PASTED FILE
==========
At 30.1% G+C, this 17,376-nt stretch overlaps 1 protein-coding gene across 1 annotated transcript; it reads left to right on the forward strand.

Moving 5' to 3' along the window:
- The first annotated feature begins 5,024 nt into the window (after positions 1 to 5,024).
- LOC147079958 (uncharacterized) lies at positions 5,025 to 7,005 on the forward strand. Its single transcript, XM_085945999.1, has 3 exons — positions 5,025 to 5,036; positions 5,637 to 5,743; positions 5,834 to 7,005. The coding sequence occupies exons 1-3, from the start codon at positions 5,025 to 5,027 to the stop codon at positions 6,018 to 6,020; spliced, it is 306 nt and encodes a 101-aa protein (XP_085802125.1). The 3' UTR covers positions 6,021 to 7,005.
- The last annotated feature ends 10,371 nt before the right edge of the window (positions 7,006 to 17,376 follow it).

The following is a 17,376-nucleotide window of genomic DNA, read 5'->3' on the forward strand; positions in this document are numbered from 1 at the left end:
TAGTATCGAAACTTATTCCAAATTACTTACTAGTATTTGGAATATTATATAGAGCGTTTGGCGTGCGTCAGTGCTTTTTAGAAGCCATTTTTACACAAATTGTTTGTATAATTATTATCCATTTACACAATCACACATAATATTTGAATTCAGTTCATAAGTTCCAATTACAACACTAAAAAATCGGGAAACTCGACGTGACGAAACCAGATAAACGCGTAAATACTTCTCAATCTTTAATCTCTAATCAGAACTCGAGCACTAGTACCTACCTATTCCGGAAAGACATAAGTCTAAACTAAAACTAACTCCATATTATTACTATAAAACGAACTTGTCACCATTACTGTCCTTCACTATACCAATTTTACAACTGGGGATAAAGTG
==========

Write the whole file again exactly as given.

At 30.1% G+C, this 17,376-nt stretch overlaps 1 protein-coding gene across 1 annotated transcript; it reads left to right on the forward strand.

Moving 5' to 3' along the window:
- The first annotated feature begins 5,024 nt into the window (after positions 1 to 5,024).
- LOC147079958 (uncharacterized) lies at positions 5,025 to 7,005 on the forward strand. Its single transcript, XM_085945999.1, has 3 exons — positions 5,025 to 5,036; positions 5,637 to 5,743; positions 5,834 to 7,005. The coding sequence occupies exons 1-3, from the start codon at positions 5,025 to 5,027 to the stop codon at positions 6,018 to 6,020; spliced, it is 306 nt and encodes a 101-aa protein (XP_085802125.1). The 3' UTR covers positions 6,021 to 7,005.
- The last annotated feature ends 10,371 nt before the right edge of the window (positions 7,006 to 17,376 follow it).

The following is a 17,376-nucleotide window of genomic DNA, read 5'->3' on the forward strand; positions in this document are numbered from 1 at the left end:
TAGTATCGAAACTTATTCCAAATTACTTACTAGTATTTGGAATATTATATAGAGCGTTTGGCGTGCGTCAGTGCTTTTTAGAAGCCATTTTTACACAAATTGTTTGTATAATTATTATCCATTTACACAATCACACATAATATTTGAATTCAGTTCATAAGTTCCAATTACAACACTAAAAAATCGGGAAACTCGACGTGACGAAACCAGATAAACGCGTAAATACTTCTCAATCTTTAATCTCTAATCAGAACTCGAGCACTAGTACCTACCTATTCCGGAAAGACATAAGTCTAAACTAAAACTAACTCCATATTATTACTATAAAACGAACTTGTCACCATTACTGTCCTTCACTATACCAATTTTACAACTGGGGATAAAGTG